Examination of Bullying and Cyberbullying

48 Hours examined the state of bullying & cyberbullying in our nation’s schools and what they found was alarming!

If you think bullying isn’t a serious problem in schools, or better yet, if you think bullying isn’t happening in your child’s school, I hate to be the bearer of bad news, but you are sadly mistaken!  CBS’ 48 Hours recently aired a special: Bullying – Words Can Kill  (you can view it online at http://www.cbsnews.com/2718-18559_162-1249.html?tag=cbsnewsLeadStoriesArea.0) that depicted the state of bullying and cyberbullying in America.  They portrayed an in-depth look at bullying in one typical American middle school and what they witnessed and reported was eye-opening! Nice, normal, everyday kids are being bullied, harassed and tormented to the point they skip school, change schools or leave school altogether.  Some kids even go to an extreme to escape the devastating effects of the torment – they commit bullycide.

Bullycide is the fairly recent term used to describe a suicide committed by a child or teen in response to or after being bullied.  According to http://www.bullyingstatistics.org/content/bullying-and-suicide.html:

The statistics on bullying and suicide are alarming:

  •  Suicide is the third leading cause of death among young people, resulting in about 4,400 deaths per year, according to the CDC. For every suicide among young people, there are at least 100 suicide attempts. Over 14 percent of high school students have considered suicide, and almost 7 percent have attempted it.
  •  Bully victims are between 2 to 9 times more likely to consider suicide than non-victims, according to studies by Yale University.
  • A study in Britain found that at least half of suicides among young people are related to bullying.
  • 10 to 14 year old girls may be at even higher risk for suicide, according to the study above.
  • According to statistics reported by ABC News, nearly 30 percent of students are either bullies or victims of bullying, and 160,000 kids stay home from school every day because of fear of bullying.

The research regarding this relationship is very young, but the truth is we don’t need the research to see that a relationship does exist and prevention is needed. Young teens and tweens inherently are trying to discover who they are and are desperately trying to fit in with their peers – developmentally speaking; it is a notoriously difficult time in their lives.  Add to that having to endure bullying and cyberbullying, and for many, it becomes unbearable. But by the time they reach middle school and high school it may be too late – the damage may be done, the window for prevention, for creating a generation of caring, empathetic kids who see the damage this does, long gone.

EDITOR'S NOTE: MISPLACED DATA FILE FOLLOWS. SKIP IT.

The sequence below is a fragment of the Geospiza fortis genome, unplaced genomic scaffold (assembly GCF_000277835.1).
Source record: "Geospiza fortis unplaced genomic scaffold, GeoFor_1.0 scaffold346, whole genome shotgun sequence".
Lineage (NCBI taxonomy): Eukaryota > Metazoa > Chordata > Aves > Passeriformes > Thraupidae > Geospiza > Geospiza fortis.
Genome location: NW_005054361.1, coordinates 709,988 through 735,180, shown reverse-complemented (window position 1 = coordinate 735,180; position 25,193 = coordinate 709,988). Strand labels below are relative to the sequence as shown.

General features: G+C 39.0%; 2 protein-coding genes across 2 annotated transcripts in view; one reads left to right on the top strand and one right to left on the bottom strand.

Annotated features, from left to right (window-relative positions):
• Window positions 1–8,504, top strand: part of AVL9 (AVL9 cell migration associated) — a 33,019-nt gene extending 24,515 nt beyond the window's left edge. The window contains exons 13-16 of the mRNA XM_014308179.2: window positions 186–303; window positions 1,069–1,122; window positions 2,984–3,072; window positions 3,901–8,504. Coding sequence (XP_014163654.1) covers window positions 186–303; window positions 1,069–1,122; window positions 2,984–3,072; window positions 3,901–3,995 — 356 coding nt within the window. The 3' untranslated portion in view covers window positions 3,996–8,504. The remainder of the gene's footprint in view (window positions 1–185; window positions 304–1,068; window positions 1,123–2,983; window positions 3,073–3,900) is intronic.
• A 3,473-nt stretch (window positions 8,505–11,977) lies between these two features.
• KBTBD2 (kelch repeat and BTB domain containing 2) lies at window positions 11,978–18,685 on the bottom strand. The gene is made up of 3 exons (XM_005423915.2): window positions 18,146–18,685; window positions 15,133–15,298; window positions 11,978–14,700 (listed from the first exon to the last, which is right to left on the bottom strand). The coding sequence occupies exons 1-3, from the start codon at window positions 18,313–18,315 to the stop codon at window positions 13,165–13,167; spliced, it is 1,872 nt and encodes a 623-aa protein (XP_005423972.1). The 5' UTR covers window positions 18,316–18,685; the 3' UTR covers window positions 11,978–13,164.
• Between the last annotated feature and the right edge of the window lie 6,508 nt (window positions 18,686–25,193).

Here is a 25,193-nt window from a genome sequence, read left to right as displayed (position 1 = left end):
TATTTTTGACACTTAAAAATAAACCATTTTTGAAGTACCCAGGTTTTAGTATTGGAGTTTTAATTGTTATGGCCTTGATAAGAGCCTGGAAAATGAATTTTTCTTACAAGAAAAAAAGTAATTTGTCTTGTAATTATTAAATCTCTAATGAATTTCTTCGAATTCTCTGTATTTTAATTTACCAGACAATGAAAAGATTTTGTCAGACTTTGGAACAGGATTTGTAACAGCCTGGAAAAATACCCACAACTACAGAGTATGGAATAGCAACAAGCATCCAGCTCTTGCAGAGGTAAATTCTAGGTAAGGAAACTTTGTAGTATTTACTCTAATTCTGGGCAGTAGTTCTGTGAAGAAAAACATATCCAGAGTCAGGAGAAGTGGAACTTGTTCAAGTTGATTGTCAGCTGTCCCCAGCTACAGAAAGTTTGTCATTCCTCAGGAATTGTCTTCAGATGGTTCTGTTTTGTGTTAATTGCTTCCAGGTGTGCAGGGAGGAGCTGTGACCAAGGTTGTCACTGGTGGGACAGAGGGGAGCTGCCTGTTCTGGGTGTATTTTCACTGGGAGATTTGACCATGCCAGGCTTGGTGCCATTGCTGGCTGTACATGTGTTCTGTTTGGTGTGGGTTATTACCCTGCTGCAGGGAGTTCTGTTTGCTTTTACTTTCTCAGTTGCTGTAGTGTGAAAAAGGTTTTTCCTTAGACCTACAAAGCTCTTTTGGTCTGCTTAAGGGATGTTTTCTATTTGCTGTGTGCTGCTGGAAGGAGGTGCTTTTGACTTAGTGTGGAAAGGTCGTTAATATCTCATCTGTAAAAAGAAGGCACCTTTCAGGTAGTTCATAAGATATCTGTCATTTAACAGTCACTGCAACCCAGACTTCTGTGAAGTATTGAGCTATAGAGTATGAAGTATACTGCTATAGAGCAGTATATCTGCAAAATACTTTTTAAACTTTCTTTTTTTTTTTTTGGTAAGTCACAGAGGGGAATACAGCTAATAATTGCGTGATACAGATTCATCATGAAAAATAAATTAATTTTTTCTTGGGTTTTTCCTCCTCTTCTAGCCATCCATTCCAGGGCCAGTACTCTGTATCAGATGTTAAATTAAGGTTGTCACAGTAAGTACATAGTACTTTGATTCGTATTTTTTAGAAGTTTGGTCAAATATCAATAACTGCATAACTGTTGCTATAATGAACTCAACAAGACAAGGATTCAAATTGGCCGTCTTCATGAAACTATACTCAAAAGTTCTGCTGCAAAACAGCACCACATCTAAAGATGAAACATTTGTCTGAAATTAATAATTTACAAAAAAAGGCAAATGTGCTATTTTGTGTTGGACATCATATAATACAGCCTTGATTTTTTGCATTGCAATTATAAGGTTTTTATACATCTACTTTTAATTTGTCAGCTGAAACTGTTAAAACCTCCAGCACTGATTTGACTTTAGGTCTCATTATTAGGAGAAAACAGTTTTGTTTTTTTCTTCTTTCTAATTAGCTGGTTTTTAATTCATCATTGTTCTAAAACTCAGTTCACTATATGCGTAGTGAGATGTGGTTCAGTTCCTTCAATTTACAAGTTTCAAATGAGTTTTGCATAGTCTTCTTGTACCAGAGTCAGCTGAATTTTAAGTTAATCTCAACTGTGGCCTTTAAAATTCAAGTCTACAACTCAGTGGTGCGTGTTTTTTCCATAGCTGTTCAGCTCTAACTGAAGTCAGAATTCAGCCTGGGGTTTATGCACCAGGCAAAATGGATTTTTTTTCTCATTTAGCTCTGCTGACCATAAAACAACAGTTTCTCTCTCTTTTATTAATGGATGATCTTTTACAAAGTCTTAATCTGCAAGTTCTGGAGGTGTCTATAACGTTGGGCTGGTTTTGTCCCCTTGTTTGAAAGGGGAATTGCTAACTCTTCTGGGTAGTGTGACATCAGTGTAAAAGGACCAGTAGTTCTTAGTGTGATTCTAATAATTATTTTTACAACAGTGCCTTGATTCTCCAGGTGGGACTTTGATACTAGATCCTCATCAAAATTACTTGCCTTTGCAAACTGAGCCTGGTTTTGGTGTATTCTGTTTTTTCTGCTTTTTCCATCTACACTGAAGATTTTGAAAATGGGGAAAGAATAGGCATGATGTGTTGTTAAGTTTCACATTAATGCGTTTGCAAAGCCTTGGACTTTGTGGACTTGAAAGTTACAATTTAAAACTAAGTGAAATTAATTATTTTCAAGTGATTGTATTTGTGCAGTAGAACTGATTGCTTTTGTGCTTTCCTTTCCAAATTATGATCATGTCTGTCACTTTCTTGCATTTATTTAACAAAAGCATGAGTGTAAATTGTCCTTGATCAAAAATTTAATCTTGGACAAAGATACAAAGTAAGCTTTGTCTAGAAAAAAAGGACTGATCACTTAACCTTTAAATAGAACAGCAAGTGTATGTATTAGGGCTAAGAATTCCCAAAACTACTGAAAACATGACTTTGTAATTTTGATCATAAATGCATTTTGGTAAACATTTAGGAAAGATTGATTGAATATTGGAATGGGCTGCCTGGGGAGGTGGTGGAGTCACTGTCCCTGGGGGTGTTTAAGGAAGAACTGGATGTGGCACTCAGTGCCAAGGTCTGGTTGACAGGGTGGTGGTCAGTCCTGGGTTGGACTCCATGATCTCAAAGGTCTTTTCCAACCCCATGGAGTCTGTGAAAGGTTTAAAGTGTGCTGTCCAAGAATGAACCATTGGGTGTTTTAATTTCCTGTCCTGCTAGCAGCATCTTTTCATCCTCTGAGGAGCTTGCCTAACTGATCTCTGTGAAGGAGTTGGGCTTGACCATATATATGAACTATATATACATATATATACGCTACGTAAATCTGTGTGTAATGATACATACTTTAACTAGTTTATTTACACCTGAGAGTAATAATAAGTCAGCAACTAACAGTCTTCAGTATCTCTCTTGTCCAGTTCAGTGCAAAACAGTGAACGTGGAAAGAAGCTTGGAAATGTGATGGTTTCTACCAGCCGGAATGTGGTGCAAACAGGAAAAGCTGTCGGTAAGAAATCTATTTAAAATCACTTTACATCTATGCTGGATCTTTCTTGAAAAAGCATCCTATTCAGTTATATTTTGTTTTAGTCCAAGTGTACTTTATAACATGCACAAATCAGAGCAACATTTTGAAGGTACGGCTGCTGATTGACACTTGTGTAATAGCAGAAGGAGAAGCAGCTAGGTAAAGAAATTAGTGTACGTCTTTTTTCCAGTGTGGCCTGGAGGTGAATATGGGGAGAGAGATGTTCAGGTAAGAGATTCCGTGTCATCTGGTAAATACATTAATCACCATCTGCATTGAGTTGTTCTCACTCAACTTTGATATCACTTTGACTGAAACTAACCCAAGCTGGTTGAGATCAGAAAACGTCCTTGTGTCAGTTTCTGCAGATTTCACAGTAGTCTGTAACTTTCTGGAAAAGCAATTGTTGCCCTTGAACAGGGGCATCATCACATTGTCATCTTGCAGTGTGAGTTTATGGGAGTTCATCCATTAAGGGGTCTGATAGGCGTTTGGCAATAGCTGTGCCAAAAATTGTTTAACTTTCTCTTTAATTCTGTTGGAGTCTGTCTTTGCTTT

That’s why at the Monique Burr Foundation for Children we believe prevention regarding bullying and cyberbullying must start earlier, much earlier.  Our MBF Prevention Education Programs for Kindergarten through 12th grades includes bullying and cyberbullying prevention and it discusses other forms of digital abuse and safety as well! Visit our website to learn more about the program and how you can get involved or bring the MBF Programs to your area!  This show also leads me to my next two “Question of the Day” blog entries: Why do kids bully? and Why do kids send sexually explicit pictures and misuse technology?  So stay tuned for those – coming soon!!!

What They're Saying...

The MBF Child Safety Matters program is impressive. This important information is well formulated and well presented, developmentally appropriate, and based on good understanding of literature.

The MBF Teen Safety Matters curriculum hosts an in-depth approach to important social and safety concerns relevant to youth. The program content is age-appropriate with engaging activities, jargon, and realistic situations to positively promote a relatable and impacting learning experience…Teen Safety Matters is an educational benefit to all parties involved – students, parents, facilitators, and schools.

I heard about the program through my son. He came home…and showed me the safety rules. I cannot thank the Foundation enough; to have other people who are also concerned about my child’s safety and the safety of other kids is wonderful. I especially like the program’s focus on the prevention side.

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